Advertisement

GC-MS analysis of the volatile components in dried boxthorn (Lycium chinensis) fruit

  • Joo-Shin Kim
  • Hau Yin ChungEmail author
Food Science/Microbiology Article

Abstract

Analysis of the volatile components in dried boxthorn (Lycium chinensis Miller) fruit was carried out. Extracts were prepared by simultaneous steam distillation and solvent extraction (SDE) apparatus and analyzed by gas chromatography-mass spectrometry qualitatively and quantitatively. One hundred and thirty components including acids (8), alcohols (21), aldehydes (23), alkanes (10), aromatics (5), esters (15), furans (7), ketones (21), miscellaneous compounds (3), naphthalenes (2), phenols (3), pyrazines (2) and terpenes (10) were identified. Some volatile compounds found in the dried boxthorn fruit might account for its major odorous property, particularly at relatively high concentration, e g, hexadecanoic acid, (Z,Z)-9,12-octadecadienoic acid, 3-methyl butanal, 2-methyl butanal and 2-furancarboxaldehyde. However, undesirable compounds were also found in the boxthorn fruit including hexanal, 1-octen-3-ol, 3-octanol, 3-hydroxy-2-butanone, and 2,6,6-trimethyl-1,3-cyclohexadien-1-carboxaldehyde. They were likely produced by lipid or enzymatic oxidation.

Key words

boxthorn fruit gas chromatography-mass spectrometry (GC-MS) simultaneous steam distillation and extraction (SDE) volatile components 

Abbreviations

GC-MS

gas chromatography-mass spectrometry

IS

internal standard

SDE

simultaneous steam distillation and extraction

Preview

Unable to display preview. Download preview PDF.

Unable to display preview. Download preview PDF.

References

  1. Association of Official Analytical Chemists (AOAC) (1980) In Official methods of analysis, (13th ed.). Association of Official Analytical Chemists. Washington DC., U.S.A.Google Scholar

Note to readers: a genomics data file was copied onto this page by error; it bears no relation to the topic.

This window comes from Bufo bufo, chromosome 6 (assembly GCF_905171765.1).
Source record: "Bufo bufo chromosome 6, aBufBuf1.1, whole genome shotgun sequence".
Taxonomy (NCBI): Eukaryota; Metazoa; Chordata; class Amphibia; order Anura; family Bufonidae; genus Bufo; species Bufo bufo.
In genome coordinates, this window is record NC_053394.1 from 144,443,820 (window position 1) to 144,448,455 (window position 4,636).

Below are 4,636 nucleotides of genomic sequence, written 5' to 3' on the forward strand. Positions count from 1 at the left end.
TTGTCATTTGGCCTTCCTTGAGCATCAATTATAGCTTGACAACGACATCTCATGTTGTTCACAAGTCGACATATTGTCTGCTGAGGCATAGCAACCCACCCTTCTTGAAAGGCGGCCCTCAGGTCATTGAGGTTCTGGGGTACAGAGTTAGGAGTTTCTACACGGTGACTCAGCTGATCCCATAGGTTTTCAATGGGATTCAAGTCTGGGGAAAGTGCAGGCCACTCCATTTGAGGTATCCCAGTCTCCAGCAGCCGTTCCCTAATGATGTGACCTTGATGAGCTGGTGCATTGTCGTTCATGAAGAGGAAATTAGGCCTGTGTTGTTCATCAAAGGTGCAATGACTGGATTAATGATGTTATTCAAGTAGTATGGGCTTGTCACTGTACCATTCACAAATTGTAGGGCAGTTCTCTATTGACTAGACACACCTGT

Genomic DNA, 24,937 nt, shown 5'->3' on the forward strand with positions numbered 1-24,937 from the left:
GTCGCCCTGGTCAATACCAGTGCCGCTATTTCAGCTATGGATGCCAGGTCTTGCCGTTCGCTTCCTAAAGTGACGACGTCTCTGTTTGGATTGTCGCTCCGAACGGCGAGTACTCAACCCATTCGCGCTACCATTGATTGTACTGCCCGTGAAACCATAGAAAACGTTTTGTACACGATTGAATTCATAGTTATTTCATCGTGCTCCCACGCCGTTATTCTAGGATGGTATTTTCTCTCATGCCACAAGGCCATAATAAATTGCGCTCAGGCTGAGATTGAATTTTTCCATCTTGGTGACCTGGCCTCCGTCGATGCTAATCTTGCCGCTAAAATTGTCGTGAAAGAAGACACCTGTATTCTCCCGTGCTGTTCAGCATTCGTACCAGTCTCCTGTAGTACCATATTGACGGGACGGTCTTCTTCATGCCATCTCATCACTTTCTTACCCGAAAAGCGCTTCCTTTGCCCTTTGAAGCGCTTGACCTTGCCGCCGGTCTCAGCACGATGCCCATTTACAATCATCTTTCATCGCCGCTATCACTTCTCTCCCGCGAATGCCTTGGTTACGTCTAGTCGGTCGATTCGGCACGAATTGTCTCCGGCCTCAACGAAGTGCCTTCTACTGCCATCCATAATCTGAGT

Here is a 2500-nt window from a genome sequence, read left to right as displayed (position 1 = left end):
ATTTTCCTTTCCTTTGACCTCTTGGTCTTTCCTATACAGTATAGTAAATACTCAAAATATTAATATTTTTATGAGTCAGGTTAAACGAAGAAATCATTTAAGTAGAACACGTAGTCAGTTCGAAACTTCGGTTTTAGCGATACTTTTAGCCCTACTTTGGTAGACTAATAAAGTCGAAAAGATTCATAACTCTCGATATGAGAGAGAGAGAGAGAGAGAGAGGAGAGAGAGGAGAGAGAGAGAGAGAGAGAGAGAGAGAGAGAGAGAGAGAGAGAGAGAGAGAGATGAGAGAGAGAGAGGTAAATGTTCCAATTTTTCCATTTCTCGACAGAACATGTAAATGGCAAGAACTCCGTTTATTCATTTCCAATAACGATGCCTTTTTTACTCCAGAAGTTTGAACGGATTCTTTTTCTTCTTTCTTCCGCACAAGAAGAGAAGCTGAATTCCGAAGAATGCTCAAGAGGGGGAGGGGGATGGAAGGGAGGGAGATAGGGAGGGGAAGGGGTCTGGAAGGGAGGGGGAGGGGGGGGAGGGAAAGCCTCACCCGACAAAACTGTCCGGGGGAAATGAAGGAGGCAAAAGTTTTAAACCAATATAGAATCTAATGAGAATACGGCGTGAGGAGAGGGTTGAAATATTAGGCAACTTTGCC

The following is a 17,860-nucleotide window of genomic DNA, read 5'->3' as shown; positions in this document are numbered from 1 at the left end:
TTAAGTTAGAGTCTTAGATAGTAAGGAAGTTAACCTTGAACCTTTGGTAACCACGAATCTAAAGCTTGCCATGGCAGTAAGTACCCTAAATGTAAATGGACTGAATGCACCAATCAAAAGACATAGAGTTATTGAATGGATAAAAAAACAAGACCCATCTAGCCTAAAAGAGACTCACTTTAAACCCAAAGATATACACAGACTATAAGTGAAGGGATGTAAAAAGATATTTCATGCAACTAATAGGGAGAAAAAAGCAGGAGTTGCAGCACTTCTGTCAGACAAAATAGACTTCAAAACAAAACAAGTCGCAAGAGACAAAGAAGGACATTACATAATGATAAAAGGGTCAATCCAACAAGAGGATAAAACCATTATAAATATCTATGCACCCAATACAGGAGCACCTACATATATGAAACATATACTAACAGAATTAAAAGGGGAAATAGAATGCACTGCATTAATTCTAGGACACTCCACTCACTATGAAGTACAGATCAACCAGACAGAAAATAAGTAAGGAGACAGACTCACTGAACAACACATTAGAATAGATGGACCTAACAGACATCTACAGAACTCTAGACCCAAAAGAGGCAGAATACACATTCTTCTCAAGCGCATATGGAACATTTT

2. Buttery RG and Ling LC (1993) Volatile compounds of tomato fruit and plant parts: relationship and biogenesis. In The Series Analytic: Bioactive Volatile Compounds from Plants, Teranishi R, Bettery RG and Sugisawa H (eds), ACS Symp Ser 525, 23–34. American Chemical Society, Washington DC, U.S.A.CrossRefGoogle Scholar
  3. Chang CH, Yu TH, Chang CY, and Liu YC (2008) Impacts of extraction methods on volatile constituents of longan flower. J Food Drug Anal 16, 46–52.Google Scholar
  4. Chung HY, Fung PK, and Kim J-S (2005) Aroma impact components in commercial plain sufu. J Agric Food Chem 53, 1684–1691.CrossRefGoogle Scholar
  5. Chung HY, Yung IKS, and Kim J-S (2001) Comparison of volatile components in dried scallops (Chlamys farreri and Patinopecten yessoensis) prepared by boiling and steaming methods. J Agric Food Chem 49, 192–202.CrossRefGoogle Scholar
  6. Jordàn M. Margaría CL, Shaw PE, and Goodner KL (2003) Volatile components and aroma active compounds in aqueous essence and fresh pink guava fruit puree (Psidium guajava L.) by GC-MS and multidimensional GC/GC-O. J Agric Food Chem 51, 1421–1426.CrossRefGoogle Scholar
  7. Kim HP, Lee EJ, Kim YC, Kim J, Kim HK, Park JH, Kim SY, and Kim YC (2002) Zeaxanthin dipalmitate from Lycium chinense fruit reduces experimentally induced hepatic fibrosis in rats. Biol Phar Bull 25, 390–392.CrossRefGoogle Scholar
  8. Kim SY, Lee KH, Chang KS, Bock JY, and Jung MY (1997) Taste and flavor compounds in box thorn (Lycium chinense Miller) leaves. Food Chem 58, 297–303.CrossRefGoogle Scholar
  9. Lai CI, Yang JS, and Liu MS (1994) Effects of gamma-irradiation on the flavour of dry shitake (Lentinus edodes Sing). J Sci Food Agric 64, 19–22.CrossRefGoogle Scholar
  10. Lee GH, Shin Y, and Oh M-J (2008) Aroma-active components of Lycii fructus (kukija). J Food Sci 73, C500-C505.CrossRefGoogle Scholar
  11. Lee YS, Lee GH, Kwon KK, Lee IK, Xue CCI, Li CG, Lee SY, and Shin SW (2005) Anti-inflammatory and antiallergic effects of Lycii fructus extract. Korean J Orient Phys Pathol 19, 1386–1390.Google Scholar